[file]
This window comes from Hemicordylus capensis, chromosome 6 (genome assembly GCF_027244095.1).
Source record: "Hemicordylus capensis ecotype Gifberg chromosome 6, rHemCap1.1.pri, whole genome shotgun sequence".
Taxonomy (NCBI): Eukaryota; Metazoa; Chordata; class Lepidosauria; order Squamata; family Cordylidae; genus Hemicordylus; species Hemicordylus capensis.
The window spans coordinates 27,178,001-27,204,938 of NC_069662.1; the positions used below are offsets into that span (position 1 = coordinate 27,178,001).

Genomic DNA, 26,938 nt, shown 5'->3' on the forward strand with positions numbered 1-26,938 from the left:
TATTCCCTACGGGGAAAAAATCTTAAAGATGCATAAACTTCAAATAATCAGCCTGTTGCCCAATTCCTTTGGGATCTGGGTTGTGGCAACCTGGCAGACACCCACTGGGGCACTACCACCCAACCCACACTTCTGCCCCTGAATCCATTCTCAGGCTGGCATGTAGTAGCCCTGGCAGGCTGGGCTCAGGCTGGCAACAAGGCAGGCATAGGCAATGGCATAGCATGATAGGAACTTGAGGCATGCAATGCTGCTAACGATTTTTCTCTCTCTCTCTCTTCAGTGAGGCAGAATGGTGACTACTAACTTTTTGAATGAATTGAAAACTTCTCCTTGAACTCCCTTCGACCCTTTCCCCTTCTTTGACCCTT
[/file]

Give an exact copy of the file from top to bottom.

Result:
This window comes from Hemicordylus capensis, chromosome 6 (genome assembly GCF_027244095.1).
Source record: "Hemicordylus capensis ecotype Gifberg chromosome 6, rHemCap1.1.pri, whole genome shotgun sequence".
Taxonomy (NCBI): Eukaryota; Metazoa; Chordata; class Lepidosauria; order Squamata; family Cordylidae; genus Hemicordylus; species Hemicordylus capensis.
The window spans coordinates 27,178,001-27,204,938 of NC_069662.1; the positions used below are offsets into that span (position 1 = coordinate 27,178,001).

Genomic DNA, 26,938 nt, shown 5'->3' on the forward strand with positions numbered 1-26,938 from the left:
TATTCCCTACGGGGAAAAAATCTTAAAGATGCATAAACTTCAAATAATCAGCCTGTTGCCCAATTCCTTTGGGATCTGGGTTGTGGCAACCTGGCAGACACCCACTGGGGCACTACCACCCAACCCACACTTCTGCCCCTGAATCCATTCTCAGGCTGGCATGTAGTAGCCCTGGCAGGCTGGGCTCAGGCTGGCAACAAGGCAGGCATAGGCAATGGCATAGCATGATAGGAACTTGAGGCATGCAATGCTGCTAACGATTTTTCTCTCTCTCTCTCTTCAGTGAGGCAGAATGGTGACTACTAACTTTTTGAATGAATTGAAAACTTCTCCTTGAACTCCCTTCGACCCTTTCCCCTTCTTTGACCCTT